“Unlike other kinds of debt, student loans can be particularly hard to wriggle out of… ditching a student loan is virtually impossible, especially once a collection agency gets involved. Although lenders may trim payments, getting fees or principals waived seldom happens.”
Some governments believe that the future of their country lies in a well educated healthy population. With this in mind they make post secondary education free (tax payer subsidized, remember) to all who wishing further education as long as they can pass the academic standards and complete the course in the allotted time frame.
Without the worries of incurring massive debits or mooning lighting in minimum wage jobs after hours to pay expenses, students can concentrate on their studies. Upon graduating, student who are loan free, will not be forced to find just any kind of work to keep the lending institutes off their back.
Starting into the work force with thousands of Dollars of debit is not conducive to the students mental health or a healthy nations, it is a form of economic slavery for the students and degeneration of a nations competitiveness.
While this sounds like a good idea — that is, having education tax payer subsidized fully or partially — you should look at the ultimate alternative and that is having tuition as low as possible. Why is it as high as it is now? Mostly because education has become a government monopoly represented by public service workers’ unions who refuse to negotiate with the prevailing market conditions. How could they? Unions and governments are monopolies of power. This is not a hit on unions, but it brings up a good point that many countries’ educational systems are constantly threatened with striking teachers and educators who should be considered “essential services” just like police who cannot strike.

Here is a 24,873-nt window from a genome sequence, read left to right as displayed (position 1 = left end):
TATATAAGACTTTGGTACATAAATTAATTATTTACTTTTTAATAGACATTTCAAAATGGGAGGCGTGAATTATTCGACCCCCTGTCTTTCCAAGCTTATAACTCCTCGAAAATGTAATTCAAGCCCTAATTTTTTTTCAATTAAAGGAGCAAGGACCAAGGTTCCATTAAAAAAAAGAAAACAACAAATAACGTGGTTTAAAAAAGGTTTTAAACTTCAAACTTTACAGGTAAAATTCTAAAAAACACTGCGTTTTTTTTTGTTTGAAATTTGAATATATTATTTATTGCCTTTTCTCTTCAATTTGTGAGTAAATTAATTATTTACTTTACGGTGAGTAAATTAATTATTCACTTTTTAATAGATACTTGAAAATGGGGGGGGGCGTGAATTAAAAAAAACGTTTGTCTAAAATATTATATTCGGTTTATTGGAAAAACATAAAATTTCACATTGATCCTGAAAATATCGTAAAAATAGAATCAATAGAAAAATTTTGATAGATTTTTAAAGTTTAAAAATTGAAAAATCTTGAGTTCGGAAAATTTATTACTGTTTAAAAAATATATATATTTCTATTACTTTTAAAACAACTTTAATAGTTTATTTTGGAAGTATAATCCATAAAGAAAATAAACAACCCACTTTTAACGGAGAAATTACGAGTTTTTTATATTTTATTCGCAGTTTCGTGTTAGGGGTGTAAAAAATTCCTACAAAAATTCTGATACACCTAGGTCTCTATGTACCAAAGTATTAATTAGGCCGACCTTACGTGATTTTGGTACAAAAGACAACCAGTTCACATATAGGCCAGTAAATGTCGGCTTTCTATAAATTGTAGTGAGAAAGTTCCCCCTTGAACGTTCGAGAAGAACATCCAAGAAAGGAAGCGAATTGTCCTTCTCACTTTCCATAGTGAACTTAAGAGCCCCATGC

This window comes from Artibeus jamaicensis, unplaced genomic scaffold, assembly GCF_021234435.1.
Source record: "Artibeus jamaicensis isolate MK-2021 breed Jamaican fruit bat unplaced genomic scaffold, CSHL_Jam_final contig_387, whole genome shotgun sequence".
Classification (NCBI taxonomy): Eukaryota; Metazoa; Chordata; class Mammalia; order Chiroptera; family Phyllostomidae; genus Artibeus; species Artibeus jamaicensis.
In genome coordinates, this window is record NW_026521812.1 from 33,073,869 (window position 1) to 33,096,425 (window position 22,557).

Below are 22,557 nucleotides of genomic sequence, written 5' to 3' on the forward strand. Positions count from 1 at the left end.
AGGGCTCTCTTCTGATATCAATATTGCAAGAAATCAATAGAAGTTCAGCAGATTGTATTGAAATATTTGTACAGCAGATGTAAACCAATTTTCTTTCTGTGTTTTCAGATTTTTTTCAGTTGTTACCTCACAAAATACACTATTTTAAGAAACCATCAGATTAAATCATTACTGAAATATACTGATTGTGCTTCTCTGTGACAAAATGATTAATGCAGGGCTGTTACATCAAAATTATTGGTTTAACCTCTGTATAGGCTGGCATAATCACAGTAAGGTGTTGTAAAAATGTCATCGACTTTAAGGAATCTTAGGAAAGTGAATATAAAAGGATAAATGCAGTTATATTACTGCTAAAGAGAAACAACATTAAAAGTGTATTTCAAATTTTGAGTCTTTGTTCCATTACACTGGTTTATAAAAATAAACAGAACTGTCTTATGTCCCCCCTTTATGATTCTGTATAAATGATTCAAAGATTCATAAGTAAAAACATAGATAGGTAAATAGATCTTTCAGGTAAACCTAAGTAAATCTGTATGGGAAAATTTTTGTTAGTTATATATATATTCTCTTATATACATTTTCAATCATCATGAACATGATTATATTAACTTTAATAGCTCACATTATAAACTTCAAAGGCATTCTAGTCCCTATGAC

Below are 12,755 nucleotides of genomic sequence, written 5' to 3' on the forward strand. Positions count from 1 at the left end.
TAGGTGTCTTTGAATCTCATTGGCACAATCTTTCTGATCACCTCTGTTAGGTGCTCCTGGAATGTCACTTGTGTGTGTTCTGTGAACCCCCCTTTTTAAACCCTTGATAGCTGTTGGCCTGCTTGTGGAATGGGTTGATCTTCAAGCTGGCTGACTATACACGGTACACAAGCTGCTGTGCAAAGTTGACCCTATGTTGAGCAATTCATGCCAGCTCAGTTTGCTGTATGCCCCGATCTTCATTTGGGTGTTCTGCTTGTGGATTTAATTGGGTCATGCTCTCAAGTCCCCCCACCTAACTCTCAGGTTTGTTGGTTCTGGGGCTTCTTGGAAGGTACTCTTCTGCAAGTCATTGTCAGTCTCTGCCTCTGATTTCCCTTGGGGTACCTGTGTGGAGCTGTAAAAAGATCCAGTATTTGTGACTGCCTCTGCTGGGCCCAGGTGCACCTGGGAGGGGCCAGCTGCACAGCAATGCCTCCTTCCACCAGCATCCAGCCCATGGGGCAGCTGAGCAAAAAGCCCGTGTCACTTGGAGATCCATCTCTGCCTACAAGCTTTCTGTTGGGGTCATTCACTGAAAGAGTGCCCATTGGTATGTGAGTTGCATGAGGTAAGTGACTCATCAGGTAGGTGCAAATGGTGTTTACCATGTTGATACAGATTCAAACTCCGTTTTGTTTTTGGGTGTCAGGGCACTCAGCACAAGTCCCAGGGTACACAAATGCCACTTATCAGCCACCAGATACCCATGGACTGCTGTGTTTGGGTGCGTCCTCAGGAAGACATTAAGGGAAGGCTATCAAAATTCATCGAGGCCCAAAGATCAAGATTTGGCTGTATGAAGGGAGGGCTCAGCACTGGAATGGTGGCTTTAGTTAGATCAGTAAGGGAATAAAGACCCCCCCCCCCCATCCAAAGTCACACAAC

Why not make publicly-funded educational institutions “essential service” workplaces where employees there cannot strike? This certainly would lower tuition costs for students as the unions would not be able to hold the state by the proverbial testes. In the same vein, why not make more market incentives in this sector of the economy and allow more privately (or public-private) institutions to open up and compete with other similar institutions? Take a look at these graphs showing how much tuition has increased throughout the years in the USA and other countries:
Comparing public vs. private insitutions we see that the latter is often more expensive simply because it is attended by only select groups of people who can afford it while the others are forced to attend public institution which are afforded by tax payer money. What if more private colleges were allowed?
The $555,000 Student-Loan Burden
As Default Rates on Borrowing for Higher Education Rise, Some Borrowers See No Way Out; ‘This Is Just Outrageous Now’
By MARY PILON Wall Street Journal
When Michelle Bisutti, a 41-year-old family practitioner in Columbus, Ohio, finished medical school in 2003, her student-loan debt amounted to roughly $250,000. Since then, it has ballooned to $555,000.
It is the result of her deferring loan payments while she completed her residency, default charges and relentlessly compounding interest rates. Among the charges: a single $53,870 fee for when her loan was turned over to a collection agency.
“Maybe half of it was my fault because I didn’t look at the fine print,” Dr. Bisutti says. “But this is just outrageous now.”
To be sure, Dr. Bisutti’s case is extreme, and lenders say student-loan terms are clear and that they try to work with borrowers who get in trouble.
But as tuitions rise, many people are borrowing heavily to pay their bills. Some no doubt view it as “good debt,” because an education can lead to a higher salary. But in practice, student loans are one of the most toxic debts, requiring extreme consumer caution and, as Dr. Bisutti learned, responsibility.
Unlike other kinds of debt, student loans can be particularly hard to wriggle out of. Homeowners who can’t make their mortgage payments can hand over the keys to their house to their lender. Credit-card and even gambling debts can be discharged in bankruptcy. But ditching a student loan is virtually impossible, especially once a collection agency gets involved. Although lenders may trim payments, getting fees or principals waived seldom happens.
You can read the full article from Wall Street Journal